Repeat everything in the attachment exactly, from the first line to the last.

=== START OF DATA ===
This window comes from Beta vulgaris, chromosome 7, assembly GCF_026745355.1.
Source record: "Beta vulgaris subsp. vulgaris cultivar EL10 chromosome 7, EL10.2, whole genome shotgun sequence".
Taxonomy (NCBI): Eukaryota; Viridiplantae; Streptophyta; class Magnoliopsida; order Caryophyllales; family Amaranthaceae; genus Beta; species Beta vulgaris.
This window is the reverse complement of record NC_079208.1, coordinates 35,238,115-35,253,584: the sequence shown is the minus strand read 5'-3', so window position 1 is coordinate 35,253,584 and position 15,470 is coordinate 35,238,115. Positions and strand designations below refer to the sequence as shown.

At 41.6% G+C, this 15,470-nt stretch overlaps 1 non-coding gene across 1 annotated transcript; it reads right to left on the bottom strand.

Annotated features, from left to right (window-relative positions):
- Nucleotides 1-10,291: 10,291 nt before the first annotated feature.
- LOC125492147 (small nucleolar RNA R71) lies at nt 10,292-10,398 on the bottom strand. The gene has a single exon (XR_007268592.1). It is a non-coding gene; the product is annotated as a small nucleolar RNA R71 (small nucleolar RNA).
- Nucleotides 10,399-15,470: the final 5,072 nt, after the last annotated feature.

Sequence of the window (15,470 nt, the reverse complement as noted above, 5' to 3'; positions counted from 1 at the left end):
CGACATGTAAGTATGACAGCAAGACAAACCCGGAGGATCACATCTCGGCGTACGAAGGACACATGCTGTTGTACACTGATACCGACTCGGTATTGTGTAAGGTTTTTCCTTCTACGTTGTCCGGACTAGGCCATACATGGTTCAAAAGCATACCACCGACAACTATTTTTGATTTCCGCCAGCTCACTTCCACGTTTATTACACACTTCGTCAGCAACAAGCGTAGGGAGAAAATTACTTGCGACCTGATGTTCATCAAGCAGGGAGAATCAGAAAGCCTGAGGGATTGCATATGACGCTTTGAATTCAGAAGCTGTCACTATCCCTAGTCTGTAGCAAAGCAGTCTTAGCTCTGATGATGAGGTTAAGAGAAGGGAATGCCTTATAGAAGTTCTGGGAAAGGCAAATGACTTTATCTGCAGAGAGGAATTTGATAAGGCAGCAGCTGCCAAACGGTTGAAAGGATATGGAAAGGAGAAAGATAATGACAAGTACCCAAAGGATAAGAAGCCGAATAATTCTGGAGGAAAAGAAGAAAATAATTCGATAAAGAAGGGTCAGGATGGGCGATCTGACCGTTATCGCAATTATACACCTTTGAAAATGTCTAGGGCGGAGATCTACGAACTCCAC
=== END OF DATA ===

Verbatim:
This window comes from Beta vulgaris, chromosome 7, assembly GCF_026745355.1.
Source record: "Beta vulgaris subsp. vulgaris cultivar EL10 chromosome 7, EL10.2, whole genome shotgun sequence".
Taxonomy (NCBI): Eukaryota; Viridiplantae; Streptophyta; class Magnoliopsida; order Caryophyllales; family Amaranthaceae; genus Beta; species Beta vulgaris.
This window is the reverse complement of record NC_079208.1, coordinates 35,238,115-35,253,584: the sequence shown is the minus strand read 5'-3', so window position 1 is coordinate 35,253,584 and position 15,470 is coordinate 35,238,115. Positions and strand designations below refer to the sequence as shown.

At 41.6% G+C, this 15,470-nt stretch overlaps 1 non-coding gene across 1 annotated transcript; it reads right to left on the bottom strand.

Annotated features, from left to right (window-relative positions):
- Nucleotides 1-10,291: 10,291 nt before the first annotated feature.
- LOC125492147 (small nucleolar RNA R71) lies at nt 10,292-10,398 on the bottom strand. The gene has a single exon (XR_007268592.1). It is a non-coding gene; the product is annotated as a small nucleolar RNA R71 (small nucleolar RNA).
- Nucleotides 10,399-15,470: the final 5,072 nt, after the last annotated feature.

Sequence of the window (15,470 nt, the reverse complement as noted above, 5' to 3'; positions counted from 1 at the left end):
CGACATGTAAGTATGACAGCAAGACAAACCCGGAGGATCACATCTCGGCGTACGAAGGACACATGCTGTTGTACACTGATACCGACTCGGTATTGTGTAAGGTTTTTCCTTCTACGTTGTCCGGACTAGGCCATACATGGTTCAAAAGCATACCACCGACAACTATTTTTGATTTCCGCCAGCTCACTTCCACGTTTATTACACACTTCGTCAGCAACAAGCGTAGGGAGAAAATTACTTGCGACCTGATGTTCATCAAGCAGGGAGAATCAGAAAGCCTGAGGGATTGCATATGACGCTTTGAATTCAGAAGCTGTCACTATCCCTAGTCTGTAGCAAAGCAGTCTTAGCTCTGATGATGAGGTTAAGAGAAGGGAATGCCTTATAGAAGTTCTGGGAAAGGCAAATGACTTTATCTGCAGAGAGGAATTTGATAAGGCAGCAGCTGCCAAACGGTTGAAAGGATATGGAAAGGAGAAAGATAATGACAAGTACCCAAAGGATAAGAAGCCGAATAATTCTGGAGGAAAAGAAGAAAATAATTCGATAAAGAAGGGTCAGGATGGGCGATCTGACCGTTATCGCAATTATACACCTTTGAAAATGTCTAGGGCGGAGATCTACGAACTCCAC